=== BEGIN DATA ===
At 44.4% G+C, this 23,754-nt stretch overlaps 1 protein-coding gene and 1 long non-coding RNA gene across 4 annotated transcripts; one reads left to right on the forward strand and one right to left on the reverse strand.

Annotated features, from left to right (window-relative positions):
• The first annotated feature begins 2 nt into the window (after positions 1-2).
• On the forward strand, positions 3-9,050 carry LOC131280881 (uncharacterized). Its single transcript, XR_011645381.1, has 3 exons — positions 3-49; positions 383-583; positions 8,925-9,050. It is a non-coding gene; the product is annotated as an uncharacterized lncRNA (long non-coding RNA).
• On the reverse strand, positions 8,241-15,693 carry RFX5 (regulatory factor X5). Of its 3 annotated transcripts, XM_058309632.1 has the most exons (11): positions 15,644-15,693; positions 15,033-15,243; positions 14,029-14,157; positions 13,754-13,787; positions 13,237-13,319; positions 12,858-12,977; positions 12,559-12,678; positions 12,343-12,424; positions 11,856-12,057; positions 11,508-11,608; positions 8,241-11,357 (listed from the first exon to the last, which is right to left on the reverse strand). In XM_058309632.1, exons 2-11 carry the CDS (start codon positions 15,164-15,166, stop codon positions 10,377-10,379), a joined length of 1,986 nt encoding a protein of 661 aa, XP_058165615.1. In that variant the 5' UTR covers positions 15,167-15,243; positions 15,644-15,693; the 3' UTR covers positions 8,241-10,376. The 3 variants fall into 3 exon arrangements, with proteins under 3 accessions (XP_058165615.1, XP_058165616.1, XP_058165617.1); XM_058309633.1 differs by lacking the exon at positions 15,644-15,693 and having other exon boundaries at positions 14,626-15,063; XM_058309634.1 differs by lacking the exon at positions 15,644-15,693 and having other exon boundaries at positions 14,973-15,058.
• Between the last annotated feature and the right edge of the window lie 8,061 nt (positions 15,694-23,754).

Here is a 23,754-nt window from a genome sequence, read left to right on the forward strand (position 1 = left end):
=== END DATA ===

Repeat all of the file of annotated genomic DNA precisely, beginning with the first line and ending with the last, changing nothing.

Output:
At 44.4% G+C, this 23,754-nt stretch overlaps 1 protein-coding gene and 1 long non-coding RNA gene across 4 annotated transcripts; one reads left to right on the forward strand and one right to left on the reverse strand.

Annotated features, from left to right (window-relative positions):
• The first annotated feature begins 2 nt into the window (after positions 1-2).
• On the forward strand, positions 3-9,050 carry LOC131280881 (uncharacterized). Its single transcript, XR_011645381.1, has 3 exons — positions 3-49; positions 383-583; positions 8,925-9,050. It is a non-coding gene; the product is annotated as an uncharacterized lncRNA (long non-coding RNA).
• On the reverse strand, positions 8,241-15,693 carry RFX5 (regulatory factor X5). Of its 3 annotated transcripts, XM_058309632.1 has the most exons (11): positions 15,644-15,693; positions 15,033-15,243; positions 14,029-14,157; positions 13,754-13,787; positions 13,237-13,319; positions 12,858-12,977; positions 12,559-12,678; positions 12,343-12,424; positions 11,856-12,057; positions 11,508-11,608; positions 8,241-11,357 (listed from the first exon to the last, which is right to left on the reverse strand). In XM_058309632.1, exons 2-11 carry the CDS (start codon positions 15,164-15,166, stop codon positions 10,377-10,379), a joined length of 1,986 nt encoding a protein of 661 aa, XP_058165615.1. In that variant the 5' UTR covers positions 15,167-15,243; positions 15,644-15,693; the 3' UTR covers positions 8,241-10,376. The 3 variants fall into 3 exon arrangements, with proteins under 3 accessions (XP_058165615.1, XP_058165616.1, XP_058165617.1); XM_058309633.1 differs by lacking the exon at positions 15,644-15,693 and having other exon boundaries at positions 14,626-15,063; XM_058309634.1 differs by lacking the exon at positions 15,644-15,693 and having other exon boundaries at positions 14,973-15,058.
• Between the last annotated feature and the right edge of the window lie 8,061 nt (positions 15,694-23,754).

Here is a 23,754-nt window from a genome sequence, read left to right on the forward strand (position 1 = left end):